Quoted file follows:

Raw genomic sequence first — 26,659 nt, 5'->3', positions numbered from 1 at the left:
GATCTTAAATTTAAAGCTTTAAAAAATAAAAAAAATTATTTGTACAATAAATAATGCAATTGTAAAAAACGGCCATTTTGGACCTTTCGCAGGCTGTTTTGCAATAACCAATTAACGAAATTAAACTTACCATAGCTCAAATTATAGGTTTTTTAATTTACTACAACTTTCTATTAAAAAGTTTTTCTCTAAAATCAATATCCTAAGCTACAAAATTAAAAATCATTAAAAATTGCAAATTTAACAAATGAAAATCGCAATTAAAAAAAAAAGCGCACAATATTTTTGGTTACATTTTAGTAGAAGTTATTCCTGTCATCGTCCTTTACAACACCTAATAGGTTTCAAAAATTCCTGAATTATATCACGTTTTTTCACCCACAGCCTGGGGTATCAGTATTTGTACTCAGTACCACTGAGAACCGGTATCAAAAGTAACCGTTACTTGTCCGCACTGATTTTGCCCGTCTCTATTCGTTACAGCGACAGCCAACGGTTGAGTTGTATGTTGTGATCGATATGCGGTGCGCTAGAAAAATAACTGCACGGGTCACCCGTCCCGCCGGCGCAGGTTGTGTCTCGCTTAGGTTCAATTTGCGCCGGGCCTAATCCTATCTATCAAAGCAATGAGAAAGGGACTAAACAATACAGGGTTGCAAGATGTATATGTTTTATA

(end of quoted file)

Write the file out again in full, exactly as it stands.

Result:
Raw genomic sequence first — 26,659 nt, 5'->3', positions numbered from 1 at the left:
GATCTTAAATTTAAAGCTTTAAAAAATAAAAAAAATTATTTGTACAATAAATAATGCAATTGTAAAAAACGGCCATTTTGGACCTTTCGCAGGCTGTTTTGCAATAACCAATTAACGAAATTAAACTTACCATAGCTCAAATTATAGGTTTTTTAATTTACTACAACTTTCTATTAAAAAGTTTTTCTCTAAAATCAATATCCTAAGCTACAAAATTAAAAATCATTAAAAATTGCAAATTTAACAAATGAAAATCGCAATTAAAAAAAAAAGCGCACAATATTTTTGGTTACATTTTAGTAGAAGTTATTCCTGTCATCGTCCTTTACAACACCTAATAGGTTTCAAAAATTCCTGAATTATATCACGTTTTTTCACCCACAGCCTGGGGTATCAGTATTTGTACTCAGTACCACTGAGAACCGGTATCAAAAGTAACCGTTACTTGTCCGCACTGATTTTGCCCGTCTCTATTCGTTACAGCGACAGCCAACGGTTGAGTTGTATGTTGTGATCGATATGCGGTGCGCTAGAAAAATAACTGCACGGGTCACCCGTCCCGCCGGCGCAGGTTGTGTCTCGCTTAGGTTCAATTTGCGCCGGGCCTAATCCTATCTATCAAAGCAATGAGAAAGGGACTAAACAATACAGGGTTGCAAGATGTATATGTTTTATA